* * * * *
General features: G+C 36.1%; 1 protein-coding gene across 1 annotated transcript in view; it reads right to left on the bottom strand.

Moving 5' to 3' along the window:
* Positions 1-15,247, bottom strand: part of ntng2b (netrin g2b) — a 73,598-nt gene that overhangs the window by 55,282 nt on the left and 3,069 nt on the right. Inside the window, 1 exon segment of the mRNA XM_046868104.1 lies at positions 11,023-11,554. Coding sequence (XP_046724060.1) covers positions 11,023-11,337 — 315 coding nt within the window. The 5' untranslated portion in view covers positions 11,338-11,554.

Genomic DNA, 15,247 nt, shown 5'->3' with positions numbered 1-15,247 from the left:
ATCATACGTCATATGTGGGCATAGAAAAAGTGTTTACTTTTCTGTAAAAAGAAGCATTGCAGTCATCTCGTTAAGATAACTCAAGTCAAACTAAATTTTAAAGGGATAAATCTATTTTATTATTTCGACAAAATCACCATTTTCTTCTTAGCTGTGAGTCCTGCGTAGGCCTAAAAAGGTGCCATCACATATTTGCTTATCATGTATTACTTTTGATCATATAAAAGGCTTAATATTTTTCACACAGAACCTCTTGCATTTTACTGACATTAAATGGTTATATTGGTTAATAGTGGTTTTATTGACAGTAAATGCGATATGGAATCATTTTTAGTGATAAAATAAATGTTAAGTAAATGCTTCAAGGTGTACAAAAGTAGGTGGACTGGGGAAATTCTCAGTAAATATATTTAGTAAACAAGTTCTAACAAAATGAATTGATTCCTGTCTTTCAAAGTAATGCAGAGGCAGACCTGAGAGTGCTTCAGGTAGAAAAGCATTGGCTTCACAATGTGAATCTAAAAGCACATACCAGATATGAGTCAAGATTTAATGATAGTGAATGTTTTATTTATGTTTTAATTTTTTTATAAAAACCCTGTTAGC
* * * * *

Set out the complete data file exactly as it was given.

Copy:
General features: G+C 36.1%; 1 protein-coding gene across 1 annotated transcript in view; it reads right to left on the bottom strand.

Moving 5' to 3' along the window:
* Positions 1-15,247, bottom strand: part of ntng2b (netrin g2b) — a 73,598-nt gene that overhangs the window by 55,282 nt on the left and 3,069 nt on the right. Inside the window, 1 exon segment of the mRNA XM_046868104.1 lies at positions 11,023-11,554. Coding sequence (XP_046724060.1) covers positions 11,023-11,337 — 315 coding nt within the window. The 5' untranslated portion in view covers positions 11,338-11,554.

Genomic DNA, 15,247 nt, shown 5'->3' with positions numbered 1-15,247 from the left:
ATCATACGTCATATGTGGGCATAGAAAAAGTGTTTACTTTTCTGTAAAAAGAAGCATTGCAGTCATCTCGTTAAGATAACTCAAGTCAAACTAAATTTTAAAGGGATAAATCTATTTTATTATTTCGACAAAATCACCATTTTCTTCTTAGCTGTGAGTCCTGCGTAGGCCTAAAAAGGTGCCATCACATATTTGCTTATCATGTATTACTTTTGATCATATAAAAGGCTTAATATTTTTCACACAGAACCTCTTGCATTTTACTGACATTAAATGGTTATATTGGTTAATAGTGGTTTTATTGACAGTAAATGCGATATGGAATCATTTTTAGTGATAAAATAAATGTTAAGTAAATGCTTCAAGGTGTACAAAAGTAGGTGGACTGGGGAAATTCTCAGTAAATATATTTAGTAAACAAGTTCTAACAAAATGAATTGATTCCTGTCTTTCAAAGTAATGCAGAGGCAGACCTGAGAGTGCTTCAGGTAGAAAAGCATTGGCTTCACAATGTGAATCTAAAAGCACATACCAGATATGAGTCAAGATTTAATGATAGTGAATGTTTTATTTATGTTTTAATTTTTTTATAAAAACCCTGTTAGC